On Wednesday, the stock closed down 2.79% to 508.20 pence on the London Stock Exchange, in a balanced market.
Investors were digesting the announcement Tuesday night of the "resignation" with "immediate effect" of the former chief executive for lacking transparency on past intimate relationships with colleagues.
He spent less than four years at the helm of the oil major, one of the biggest names in British business.
Richard Hunter, an analyst at Interactive Investor, notes that "compared to the billions of dollars in fines that followed the Deepwater Horizon oil spill or negative oil prices during the pandemic, (...) this resignation is a surprise but not a major chapter in BP's history."
"There will inevitably be uncertainty about the interval required to find a permanent leader" or about a possible change in strategy, he adds.
Sophie Lund-Yates, an analyst at Hargreaves Lansdown, said "mistakes of this magnitude are not what is expected of one of the country's biggest bosses."
"A clear direction must be proclaimed quickly to limit the negative impact" on the company and its action, she continues.
Chief Financial Officer Murray Auchincloss is acting while a permanent replacement is sought. "The fundamentals have not changed," he said Wednesday in a message to staff.
"Our strategy has not changed. And we remain focused on performance, quarter after quarter," he added, stressing that the management team retains "the full support of the Board of Directors" to continue to implement its plan.
Bernard Looney can be credited with leading one of Britain's largest groups through the twists and turns of the pandemic, which caused oil prices and economic activity to collapse.
The Russian invasion of Ukraine, on the other hand, sent hydrocarbon prices soaring and inflated the accounts of oil companies, but resulted in an exit from activities in Russia and a colossal accounting burden of more than $24 billion.
Of Irish origin, Bernard Looney joined BP as an engineer in 1991 and has spent his entire career there, holding various operational and management positions in several countries, including the United States, Vietnam and the United Kingdom.
Mr Looney's departure comes on the heels of a wave of resignations or evictions in the British business community over sexual misconduct, including at Britain's largest employers' organisation, the CBI.
Analysts question what Looney's departure could mean for BP © Group's environmental strategy Glyn KIRK / AFP/Archives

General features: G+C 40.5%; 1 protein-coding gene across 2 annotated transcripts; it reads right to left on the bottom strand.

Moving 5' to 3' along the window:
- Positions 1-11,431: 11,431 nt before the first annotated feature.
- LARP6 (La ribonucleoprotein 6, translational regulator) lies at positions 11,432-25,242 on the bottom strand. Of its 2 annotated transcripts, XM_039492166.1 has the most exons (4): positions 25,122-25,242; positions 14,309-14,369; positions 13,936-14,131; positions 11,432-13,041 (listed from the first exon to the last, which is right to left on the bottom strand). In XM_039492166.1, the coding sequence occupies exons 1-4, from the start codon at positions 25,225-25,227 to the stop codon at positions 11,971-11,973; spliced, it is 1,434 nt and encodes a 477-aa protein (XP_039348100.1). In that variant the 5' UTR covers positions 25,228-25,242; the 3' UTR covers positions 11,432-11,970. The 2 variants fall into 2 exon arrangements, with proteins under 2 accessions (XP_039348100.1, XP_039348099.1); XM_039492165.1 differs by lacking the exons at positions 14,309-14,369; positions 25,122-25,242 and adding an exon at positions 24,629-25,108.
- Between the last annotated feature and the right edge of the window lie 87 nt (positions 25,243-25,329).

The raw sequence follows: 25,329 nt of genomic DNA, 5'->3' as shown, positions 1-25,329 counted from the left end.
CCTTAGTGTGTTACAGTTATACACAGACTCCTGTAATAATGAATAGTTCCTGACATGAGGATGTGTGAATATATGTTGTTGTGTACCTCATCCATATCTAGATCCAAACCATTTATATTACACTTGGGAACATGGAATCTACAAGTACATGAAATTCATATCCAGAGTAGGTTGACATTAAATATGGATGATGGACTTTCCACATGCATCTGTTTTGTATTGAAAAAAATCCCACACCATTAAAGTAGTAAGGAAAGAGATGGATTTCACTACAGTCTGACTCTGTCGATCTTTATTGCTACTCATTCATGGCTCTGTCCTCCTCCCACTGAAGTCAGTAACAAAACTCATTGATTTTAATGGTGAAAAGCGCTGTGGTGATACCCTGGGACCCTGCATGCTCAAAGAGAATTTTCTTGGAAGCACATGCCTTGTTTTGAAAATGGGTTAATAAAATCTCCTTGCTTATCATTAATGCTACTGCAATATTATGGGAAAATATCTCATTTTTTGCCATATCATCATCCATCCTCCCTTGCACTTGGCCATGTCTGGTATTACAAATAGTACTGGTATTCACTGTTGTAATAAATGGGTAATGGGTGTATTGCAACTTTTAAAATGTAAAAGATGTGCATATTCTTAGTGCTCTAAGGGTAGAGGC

As AJ Bell analyst Russ Mould notes, an internal investigation is still ongoing and "the concern" is that Tuesday night's revelations are a symptom of "broader problems with the corporate culture within BP".
Analysts also question what Looney's departure could mean for the group's environmental strategy.
Mr. Looney began his term by promising to lead the oil and gas giant to carbon neutrality, before an about-face in February, in the face of shareholder pressure in front of a stock price that has not returned to its pre-pandemic level and lags behind its competitors.
BP then indicated that it intended to increase its profits by 2030 by investing more in both renewables and hydrocarbons.
An unusual profile in the oil sector, Bernard Looney embodied a certain modernity by regularly feeding his Instagram account to describe the policies of the energy giant, especially in terms of diversity, or to chronicle his meetings with the group's staff around the world.
David Hewitt, an analyst at Liberum, argues that Mr Looney's abrupt departure could give BP an "opportunity to become the first oil +major+ to appoint a woman as chief executive".
The board has yet to decide what impact, if any, will be on Mr. Looney's remuneration of his hasty departure for breaches of his transparency obligations.
This had more than doubled last year, to 10 million pounds (11.3 million euros), in the wake of the surge in hydrocarbon prices, which had generated criticism, in view of the crisis of the cost of living in the United Kingdom.
© 2023 AFP